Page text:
Dravid pleased to share record with boyhood hero

Updated: Jul 31, 2011, 14:16 PM IST

Nottingham: India`s Rahul Dravid said on Saturday it was "truly fantastic" to join compatriot Sunil Gavaskar on 34 Test hundreds but added he did not believe he was in the same league as the former opener.

Dravid left the ball expertly and clinically punished anything wayward in compiling 117 against a strong England attack that helped give India a first innings advantage in the second Test at Trent Bridge.

He later called the 370-minute effort one of his best hundreds and the added significance of the milestone made it all the more special for the 38-year-old.

"It`s great to share something with the legend, though I don`t compare myself with Mr Gavaskar," Dravid told reporters. "I think he is an absolute legend of the game."

"I grew up as a kid in a generation when Gavaskar and Viswanath were big heroes for us and in all my games of backyard cricket I would be either a Gavaskar or a (Gundappa) Viswanath."

"So for me to equal something that he has done is truly fantastic." He also joined West Indies` Brian Lara, record holder for the highest Test and first class scores, on 34 centuries.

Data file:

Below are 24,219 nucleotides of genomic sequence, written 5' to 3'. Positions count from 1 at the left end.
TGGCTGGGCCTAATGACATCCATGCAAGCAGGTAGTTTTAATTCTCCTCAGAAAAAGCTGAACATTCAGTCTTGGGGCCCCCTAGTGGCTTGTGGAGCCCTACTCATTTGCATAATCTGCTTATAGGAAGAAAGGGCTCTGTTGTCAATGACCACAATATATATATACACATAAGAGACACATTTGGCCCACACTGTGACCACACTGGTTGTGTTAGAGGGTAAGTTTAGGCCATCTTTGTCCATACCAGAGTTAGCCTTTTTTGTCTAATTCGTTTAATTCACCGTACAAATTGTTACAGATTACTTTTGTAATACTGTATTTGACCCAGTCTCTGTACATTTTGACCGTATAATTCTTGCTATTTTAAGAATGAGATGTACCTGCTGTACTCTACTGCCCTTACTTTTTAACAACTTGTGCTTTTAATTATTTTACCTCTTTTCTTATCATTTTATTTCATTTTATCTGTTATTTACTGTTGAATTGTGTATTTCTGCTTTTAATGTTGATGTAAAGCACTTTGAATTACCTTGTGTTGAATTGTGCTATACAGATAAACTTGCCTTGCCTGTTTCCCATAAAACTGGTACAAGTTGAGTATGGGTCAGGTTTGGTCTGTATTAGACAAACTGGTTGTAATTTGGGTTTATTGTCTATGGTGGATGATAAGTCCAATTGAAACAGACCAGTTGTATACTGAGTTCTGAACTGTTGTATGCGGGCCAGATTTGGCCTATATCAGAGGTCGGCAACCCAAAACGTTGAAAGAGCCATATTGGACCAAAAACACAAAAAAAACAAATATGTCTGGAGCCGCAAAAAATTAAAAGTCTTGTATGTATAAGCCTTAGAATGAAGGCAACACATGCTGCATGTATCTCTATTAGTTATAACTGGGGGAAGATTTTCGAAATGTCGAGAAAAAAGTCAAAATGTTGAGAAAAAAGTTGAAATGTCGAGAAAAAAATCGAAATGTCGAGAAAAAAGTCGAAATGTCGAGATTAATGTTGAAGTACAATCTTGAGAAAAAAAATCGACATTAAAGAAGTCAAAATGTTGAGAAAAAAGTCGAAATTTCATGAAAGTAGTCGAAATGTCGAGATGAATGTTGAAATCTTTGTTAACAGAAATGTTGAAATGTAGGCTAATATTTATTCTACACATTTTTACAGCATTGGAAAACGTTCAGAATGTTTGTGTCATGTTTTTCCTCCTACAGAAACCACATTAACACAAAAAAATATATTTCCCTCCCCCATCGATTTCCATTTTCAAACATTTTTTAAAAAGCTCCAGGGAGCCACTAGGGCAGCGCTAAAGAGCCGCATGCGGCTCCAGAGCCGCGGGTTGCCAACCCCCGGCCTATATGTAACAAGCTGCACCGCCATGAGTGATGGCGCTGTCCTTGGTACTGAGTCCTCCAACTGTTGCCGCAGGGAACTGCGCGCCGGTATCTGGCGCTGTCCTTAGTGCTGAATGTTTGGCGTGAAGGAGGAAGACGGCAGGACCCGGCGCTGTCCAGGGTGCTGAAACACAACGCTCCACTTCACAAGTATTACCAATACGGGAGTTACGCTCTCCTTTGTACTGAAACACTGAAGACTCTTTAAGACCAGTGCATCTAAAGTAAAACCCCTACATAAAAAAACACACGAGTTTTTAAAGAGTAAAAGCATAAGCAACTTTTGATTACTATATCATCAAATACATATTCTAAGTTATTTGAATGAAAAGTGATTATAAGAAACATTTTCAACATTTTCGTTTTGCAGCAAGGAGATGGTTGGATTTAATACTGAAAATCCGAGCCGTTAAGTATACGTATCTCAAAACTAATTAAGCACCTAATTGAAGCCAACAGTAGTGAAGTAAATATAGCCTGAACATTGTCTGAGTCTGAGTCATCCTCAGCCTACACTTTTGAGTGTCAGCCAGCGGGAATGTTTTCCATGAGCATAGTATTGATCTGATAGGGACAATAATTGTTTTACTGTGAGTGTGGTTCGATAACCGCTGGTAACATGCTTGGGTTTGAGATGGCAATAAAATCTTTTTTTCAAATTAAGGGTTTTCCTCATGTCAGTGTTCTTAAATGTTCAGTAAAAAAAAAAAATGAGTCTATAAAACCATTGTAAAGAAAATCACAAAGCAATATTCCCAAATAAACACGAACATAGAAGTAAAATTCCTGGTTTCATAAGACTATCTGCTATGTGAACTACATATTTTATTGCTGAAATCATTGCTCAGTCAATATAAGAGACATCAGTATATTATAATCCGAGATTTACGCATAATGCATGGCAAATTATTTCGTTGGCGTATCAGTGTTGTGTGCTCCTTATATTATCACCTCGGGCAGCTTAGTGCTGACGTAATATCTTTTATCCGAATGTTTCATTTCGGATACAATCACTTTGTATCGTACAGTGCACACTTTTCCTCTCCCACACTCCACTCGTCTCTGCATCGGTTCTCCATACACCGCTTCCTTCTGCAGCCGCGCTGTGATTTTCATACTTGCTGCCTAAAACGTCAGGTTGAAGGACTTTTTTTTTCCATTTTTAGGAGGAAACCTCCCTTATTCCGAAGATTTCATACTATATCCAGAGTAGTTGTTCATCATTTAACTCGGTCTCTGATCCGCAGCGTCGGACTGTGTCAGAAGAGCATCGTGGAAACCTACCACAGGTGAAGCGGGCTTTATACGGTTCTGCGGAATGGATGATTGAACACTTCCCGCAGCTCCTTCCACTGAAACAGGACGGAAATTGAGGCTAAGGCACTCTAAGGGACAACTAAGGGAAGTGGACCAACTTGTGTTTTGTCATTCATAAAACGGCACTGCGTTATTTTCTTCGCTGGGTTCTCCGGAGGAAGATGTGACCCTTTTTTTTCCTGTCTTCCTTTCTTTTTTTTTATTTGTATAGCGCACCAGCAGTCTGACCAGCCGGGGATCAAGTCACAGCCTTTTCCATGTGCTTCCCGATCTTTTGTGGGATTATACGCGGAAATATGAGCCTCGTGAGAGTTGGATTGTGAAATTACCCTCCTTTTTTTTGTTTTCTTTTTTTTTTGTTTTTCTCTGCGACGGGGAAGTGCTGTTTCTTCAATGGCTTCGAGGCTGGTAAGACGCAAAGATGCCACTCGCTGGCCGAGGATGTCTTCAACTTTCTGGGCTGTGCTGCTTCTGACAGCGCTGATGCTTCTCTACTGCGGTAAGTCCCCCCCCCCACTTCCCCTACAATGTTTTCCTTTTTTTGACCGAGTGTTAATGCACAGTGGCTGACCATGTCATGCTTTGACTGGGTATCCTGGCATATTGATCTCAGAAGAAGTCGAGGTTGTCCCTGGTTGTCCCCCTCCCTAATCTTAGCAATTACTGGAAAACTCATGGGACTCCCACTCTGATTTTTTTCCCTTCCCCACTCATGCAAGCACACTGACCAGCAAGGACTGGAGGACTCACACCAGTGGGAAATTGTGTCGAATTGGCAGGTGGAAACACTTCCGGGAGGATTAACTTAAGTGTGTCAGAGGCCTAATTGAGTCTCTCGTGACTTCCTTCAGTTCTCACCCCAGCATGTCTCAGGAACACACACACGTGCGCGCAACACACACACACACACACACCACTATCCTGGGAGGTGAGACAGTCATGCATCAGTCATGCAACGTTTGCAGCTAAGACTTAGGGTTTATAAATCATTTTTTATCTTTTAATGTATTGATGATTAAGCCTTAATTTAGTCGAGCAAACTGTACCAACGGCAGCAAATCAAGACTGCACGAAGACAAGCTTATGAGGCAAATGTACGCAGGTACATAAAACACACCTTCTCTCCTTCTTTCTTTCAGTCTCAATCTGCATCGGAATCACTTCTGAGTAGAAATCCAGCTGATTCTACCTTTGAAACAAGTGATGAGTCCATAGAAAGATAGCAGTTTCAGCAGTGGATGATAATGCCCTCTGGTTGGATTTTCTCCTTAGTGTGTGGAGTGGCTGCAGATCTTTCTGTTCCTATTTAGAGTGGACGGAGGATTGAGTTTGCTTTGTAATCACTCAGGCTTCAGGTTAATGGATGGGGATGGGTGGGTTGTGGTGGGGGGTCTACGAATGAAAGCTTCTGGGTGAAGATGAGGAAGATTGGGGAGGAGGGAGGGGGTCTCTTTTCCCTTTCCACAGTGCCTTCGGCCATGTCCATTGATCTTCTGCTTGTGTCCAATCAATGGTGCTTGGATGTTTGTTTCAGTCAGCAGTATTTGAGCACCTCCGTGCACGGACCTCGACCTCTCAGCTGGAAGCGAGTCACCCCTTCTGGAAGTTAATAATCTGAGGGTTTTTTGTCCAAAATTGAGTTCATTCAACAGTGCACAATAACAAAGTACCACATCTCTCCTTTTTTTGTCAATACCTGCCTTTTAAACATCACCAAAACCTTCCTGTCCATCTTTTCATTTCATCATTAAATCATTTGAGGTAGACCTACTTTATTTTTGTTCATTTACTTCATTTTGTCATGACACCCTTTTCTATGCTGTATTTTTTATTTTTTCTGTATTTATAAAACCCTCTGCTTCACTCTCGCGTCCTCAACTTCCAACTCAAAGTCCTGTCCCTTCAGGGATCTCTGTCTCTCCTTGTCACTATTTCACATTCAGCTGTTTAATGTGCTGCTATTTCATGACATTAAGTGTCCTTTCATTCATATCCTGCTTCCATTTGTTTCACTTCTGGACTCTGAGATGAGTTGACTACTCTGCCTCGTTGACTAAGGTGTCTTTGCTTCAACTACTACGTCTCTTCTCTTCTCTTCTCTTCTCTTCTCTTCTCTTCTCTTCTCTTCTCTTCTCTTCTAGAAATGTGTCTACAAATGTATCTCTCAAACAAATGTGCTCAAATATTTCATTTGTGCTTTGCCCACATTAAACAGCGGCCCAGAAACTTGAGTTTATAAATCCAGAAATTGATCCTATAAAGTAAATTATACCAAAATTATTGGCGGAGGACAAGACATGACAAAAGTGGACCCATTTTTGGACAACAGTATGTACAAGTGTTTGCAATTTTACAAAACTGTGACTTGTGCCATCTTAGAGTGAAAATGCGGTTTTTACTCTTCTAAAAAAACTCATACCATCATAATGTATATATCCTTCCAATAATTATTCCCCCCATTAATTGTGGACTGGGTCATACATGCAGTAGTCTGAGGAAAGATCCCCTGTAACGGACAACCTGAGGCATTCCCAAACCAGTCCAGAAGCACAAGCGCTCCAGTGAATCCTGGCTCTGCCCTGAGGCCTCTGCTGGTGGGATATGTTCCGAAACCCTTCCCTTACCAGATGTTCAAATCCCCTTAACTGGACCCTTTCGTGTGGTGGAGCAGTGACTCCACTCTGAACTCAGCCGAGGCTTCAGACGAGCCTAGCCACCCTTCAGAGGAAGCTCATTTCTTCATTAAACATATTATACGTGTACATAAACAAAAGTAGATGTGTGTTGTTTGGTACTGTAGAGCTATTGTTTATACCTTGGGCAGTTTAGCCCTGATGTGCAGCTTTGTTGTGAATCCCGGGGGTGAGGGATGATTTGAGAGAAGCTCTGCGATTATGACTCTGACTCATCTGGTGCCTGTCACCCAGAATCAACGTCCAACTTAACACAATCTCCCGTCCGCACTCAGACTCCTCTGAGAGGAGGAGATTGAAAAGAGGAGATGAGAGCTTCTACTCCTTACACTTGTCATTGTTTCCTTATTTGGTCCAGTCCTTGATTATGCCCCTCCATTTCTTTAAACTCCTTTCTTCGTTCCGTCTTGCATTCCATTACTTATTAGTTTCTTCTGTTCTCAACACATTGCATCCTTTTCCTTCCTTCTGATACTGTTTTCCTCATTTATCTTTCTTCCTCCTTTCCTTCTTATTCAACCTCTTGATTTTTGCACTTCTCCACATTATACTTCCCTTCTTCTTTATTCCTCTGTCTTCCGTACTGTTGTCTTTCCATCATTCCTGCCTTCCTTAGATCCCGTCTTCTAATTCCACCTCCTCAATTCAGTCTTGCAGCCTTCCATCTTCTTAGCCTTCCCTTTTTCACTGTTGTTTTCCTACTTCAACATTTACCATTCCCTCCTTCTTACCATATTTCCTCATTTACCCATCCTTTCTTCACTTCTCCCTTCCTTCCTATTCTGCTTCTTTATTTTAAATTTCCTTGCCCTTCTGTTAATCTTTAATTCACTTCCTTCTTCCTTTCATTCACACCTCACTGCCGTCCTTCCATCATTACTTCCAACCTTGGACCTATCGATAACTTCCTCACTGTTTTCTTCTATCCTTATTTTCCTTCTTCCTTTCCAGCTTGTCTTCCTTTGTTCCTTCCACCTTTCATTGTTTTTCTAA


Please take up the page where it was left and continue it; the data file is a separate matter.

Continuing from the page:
Only team mate Sachin Tendulkar, South Africa`s Jacques Kallis and Australian Ricky Ponting have scored more Test centuries than the Bangalore-born Dravid.

Dravid was fully aware of the importance of his latest effort as England seek to claim India`s world number one ranking.

"It was quite satisfying as this was a tough wicket to play on, it was a good quality bowling attack and the ball swung for the whole day," Dravid said. "As long as I was there I was determined to try and make it count and keep fighting away."

Dravid, who overcame a painful blow to his arm and cramps, has now made three Test centuries in five weeks following 112 in Jamaica last month and an unbeaten 103 at Lord`s in the first Test.

Another reason he was pleased with the century at Nottingham was the fact that he was deputising as an opener for the injured Gautam Gambhir instead of batting in his usual number three position.

"I have opened the batting a few times before and I have felt rushed, it`s very different to batting one or two down where I have played for most of my life," Dravid said. "You have some time to calm yourself in the middle-order."

Bureau Report